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The Botanical Hotel’s public bar has been re-opened as Gilson thanks to the founders of some of Melbourne’s busiest cafes.
For our 50th anniversary issue in 2016, we scoured Australia asking two questions: What dishes are making waves right now? What flavours will take us into the next half-century? Melbourne provided 14 answers.
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For our 50th anniversary issue in 2016, we scoured Australia asking two questions: What dishes are making waves right now? What flavours will take us into the next half-century? Sydney provided 16 answers.
"Great cake, also known in Barbados as black cake or rum cake, is a variation of British Christmas cake that's smashed with rum and falernum syrup," says Momofuku Seiobo chef Paul Carmichael. "This festive cake varies from household to household but they all have two things in common: tons of dried fruit and rum. It's a cake that should be started at least a month out so the fruit can marinate in the booze. Start this recipe up to five weeks ahead to macerate the fruit and baste the cake."
Whether in a fresh salad or seasonal seafood dish, feta's creamy tang can be used to add interest to a variety of summer dishes.
One of the things I love about summer holidays is cooking fish with my friend Philip Cox. Better known for his architecture, Philip is fabulous in the kitchen. He's one of those cooks who produces wonderful dishes seemingly without effort, and I enjoy watching his unique style of cooking; he's fast and almost nonchalant in the way he throws things together. His confidence in the kitchen and his repertoire of recipes have been honed over many years of cooking for friends at his beach house in Bermagui.
Bermagui is located on the rugged south coast of New South Wales, where fish are plentiful in the estuaries and along the rocky shoreline. Friends gladly catch them and bring to Philip to cook. When the fish aren't biting, he travels into town to buy them from the local coop. There are often many guests coming and going, and the food seems to simply appear and stretch to accommodate. I still have a tantalising memory of the whiting fillets a friend caught last summer. Philip cooked them over an open fire in a thin iron pan in butter, a dash of peanut oil (which he prefers to olive oil) and a good deal of coarsely grated lemon. As he flipped the fish onto plates, he returned the pan to the fire for a moment to brown the butter. The grated lemon zest imparted flavour and then turned into wonderful crisp lemon chips. A very simple but outstanding dish.
Just-caught fish cooked with skill is one of the most satisfying things to eat. Fish needs little embellishment: a little extra-virgin olive oil, some butter, salt flakes and lemon. On one occasion Philip grilled garfish over hot coals and served them with lemon, and as garfish are so delicate in flavour, they were perfect.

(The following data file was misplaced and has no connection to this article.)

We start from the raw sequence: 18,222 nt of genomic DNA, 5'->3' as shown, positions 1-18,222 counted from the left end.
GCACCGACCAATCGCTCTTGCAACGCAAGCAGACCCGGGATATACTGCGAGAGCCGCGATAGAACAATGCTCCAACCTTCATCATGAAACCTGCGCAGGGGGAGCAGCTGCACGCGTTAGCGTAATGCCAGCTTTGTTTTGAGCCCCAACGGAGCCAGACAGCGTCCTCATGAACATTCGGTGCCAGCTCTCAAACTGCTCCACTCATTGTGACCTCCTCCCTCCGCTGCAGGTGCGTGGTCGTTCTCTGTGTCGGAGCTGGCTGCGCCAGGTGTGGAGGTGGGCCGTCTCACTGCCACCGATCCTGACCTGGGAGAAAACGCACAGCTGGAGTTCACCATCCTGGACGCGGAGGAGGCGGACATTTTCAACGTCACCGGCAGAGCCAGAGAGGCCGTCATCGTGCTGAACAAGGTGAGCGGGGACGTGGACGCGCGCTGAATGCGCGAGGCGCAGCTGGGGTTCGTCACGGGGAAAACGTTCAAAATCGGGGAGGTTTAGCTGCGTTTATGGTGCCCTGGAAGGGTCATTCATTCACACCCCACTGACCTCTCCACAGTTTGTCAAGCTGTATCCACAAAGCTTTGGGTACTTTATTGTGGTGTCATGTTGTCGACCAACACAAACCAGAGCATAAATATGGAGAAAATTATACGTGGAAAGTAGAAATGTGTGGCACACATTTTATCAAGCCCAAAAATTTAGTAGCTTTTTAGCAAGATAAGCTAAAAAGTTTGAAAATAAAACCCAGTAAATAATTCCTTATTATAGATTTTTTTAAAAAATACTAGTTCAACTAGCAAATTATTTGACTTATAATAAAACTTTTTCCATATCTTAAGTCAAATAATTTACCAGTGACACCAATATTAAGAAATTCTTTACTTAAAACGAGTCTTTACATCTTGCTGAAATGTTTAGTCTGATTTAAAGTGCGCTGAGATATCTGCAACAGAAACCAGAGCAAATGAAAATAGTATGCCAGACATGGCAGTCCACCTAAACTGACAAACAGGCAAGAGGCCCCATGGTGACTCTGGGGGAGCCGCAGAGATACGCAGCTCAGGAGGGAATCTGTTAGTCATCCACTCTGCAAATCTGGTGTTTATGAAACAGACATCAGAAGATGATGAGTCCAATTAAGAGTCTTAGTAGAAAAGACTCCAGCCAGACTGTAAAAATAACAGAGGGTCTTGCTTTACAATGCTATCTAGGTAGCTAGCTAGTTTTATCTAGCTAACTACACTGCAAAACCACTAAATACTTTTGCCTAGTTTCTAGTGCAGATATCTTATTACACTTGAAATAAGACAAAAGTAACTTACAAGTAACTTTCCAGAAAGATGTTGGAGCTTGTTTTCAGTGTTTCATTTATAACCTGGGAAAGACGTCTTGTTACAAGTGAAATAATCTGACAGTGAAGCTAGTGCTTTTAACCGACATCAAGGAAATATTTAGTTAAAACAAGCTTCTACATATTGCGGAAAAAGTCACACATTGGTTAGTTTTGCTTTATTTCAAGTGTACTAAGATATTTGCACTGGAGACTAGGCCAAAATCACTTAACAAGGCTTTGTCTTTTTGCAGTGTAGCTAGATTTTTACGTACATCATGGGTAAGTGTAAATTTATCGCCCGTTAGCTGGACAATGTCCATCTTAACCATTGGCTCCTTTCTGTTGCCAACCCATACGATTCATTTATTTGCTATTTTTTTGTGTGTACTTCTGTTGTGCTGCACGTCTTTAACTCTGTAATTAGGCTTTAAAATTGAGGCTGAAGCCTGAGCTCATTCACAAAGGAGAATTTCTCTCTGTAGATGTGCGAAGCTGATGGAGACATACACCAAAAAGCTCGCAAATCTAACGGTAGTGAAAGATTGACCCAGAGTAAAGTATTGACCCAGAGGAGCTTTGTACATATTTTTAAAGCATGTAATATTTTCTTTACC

Another memorable fish dish from Philip last summer was steamed bream with ginger, spring onions, garlic and soy sauce, with sizzling hot sesame oil drizzled over the whole fish just before it was served. Divine. Then there was an excellent fish soup made with a base of sautéed onion, celery, carrot, ginger, Malay curry paste and fish stock (which Philip had made with the bones and heads of the fish) passed through a coarse sieve. The small pieces of fish were poached in this soup, which was finished with a splash of Cognac.
The number-one secret to great tasting fish is freshness, so look for specimens that smell of the ocean and have bright scales and clear eyes that are bulging, not sunken. I usually buy whole fish and then ask the fishmonger to scale and fillet them. You can better judge the freshness of a whole fish than a fillet. Fillets absorb water during their storage on ice, which leaches precious oils, and hence flavour, from the fish.
Some fish are ideal for grilling, such as whole baby snapper,
salmon fillets and barramundi. Some are more suited to a flat
grill, generally varieties that are more delicate, such as whiting,
garfish and flathead. Either way, the grill should be very hot and
very clean and the fish should be brushed with oil so the skin
doesn't stick. I usually cook fish skin-side down first until it's
golden-brown, and flip it over onto the flesh only just at the end
to finish it off. Fish cooks very quickly (fillets need only a few
minutes), so keep a close eye on it, and it's ideal if you take the
fish off the heat just before it's cooked through, because it will
continue to cook as it rests.
How can you tell when a fish is cooked? Experienced cooks will give the fish a prod at the thickest part to feel if the flesh gives way, but you can also check for the "milk" that seeps from the fish once it's cooked (be aware that this usually happens once it's past the point of no return).
A few of my favourite accompaniments to serve with grilled fish are avocado salsa with preserved lemon, chilli, coriander, lime juice and extra-virgin olive oil; homemade mayonnaise with a touch of crushed garlic; and tomato salsa made with the ripest of tomatoes, finely chopped shallots, sumac, coriander, pomegranate molasses and lots of extra-virgin olive oil.
This summer I'm taking some interesting spice blends and curry pastes, extra-virgin olive oil and salt flakes on my journey to the South Australian coast, so I can be adventurous with the fish I cook. I also plan on stopping at Robe on my way to eat fresh lobster. I find the flesh so rich and sweet and delicate that they are best boiled in sea water, then served simply with aïoli or mayonnaise or a fresh herb butter and some lemon wedges.
I hope your holidays are equally delicious.
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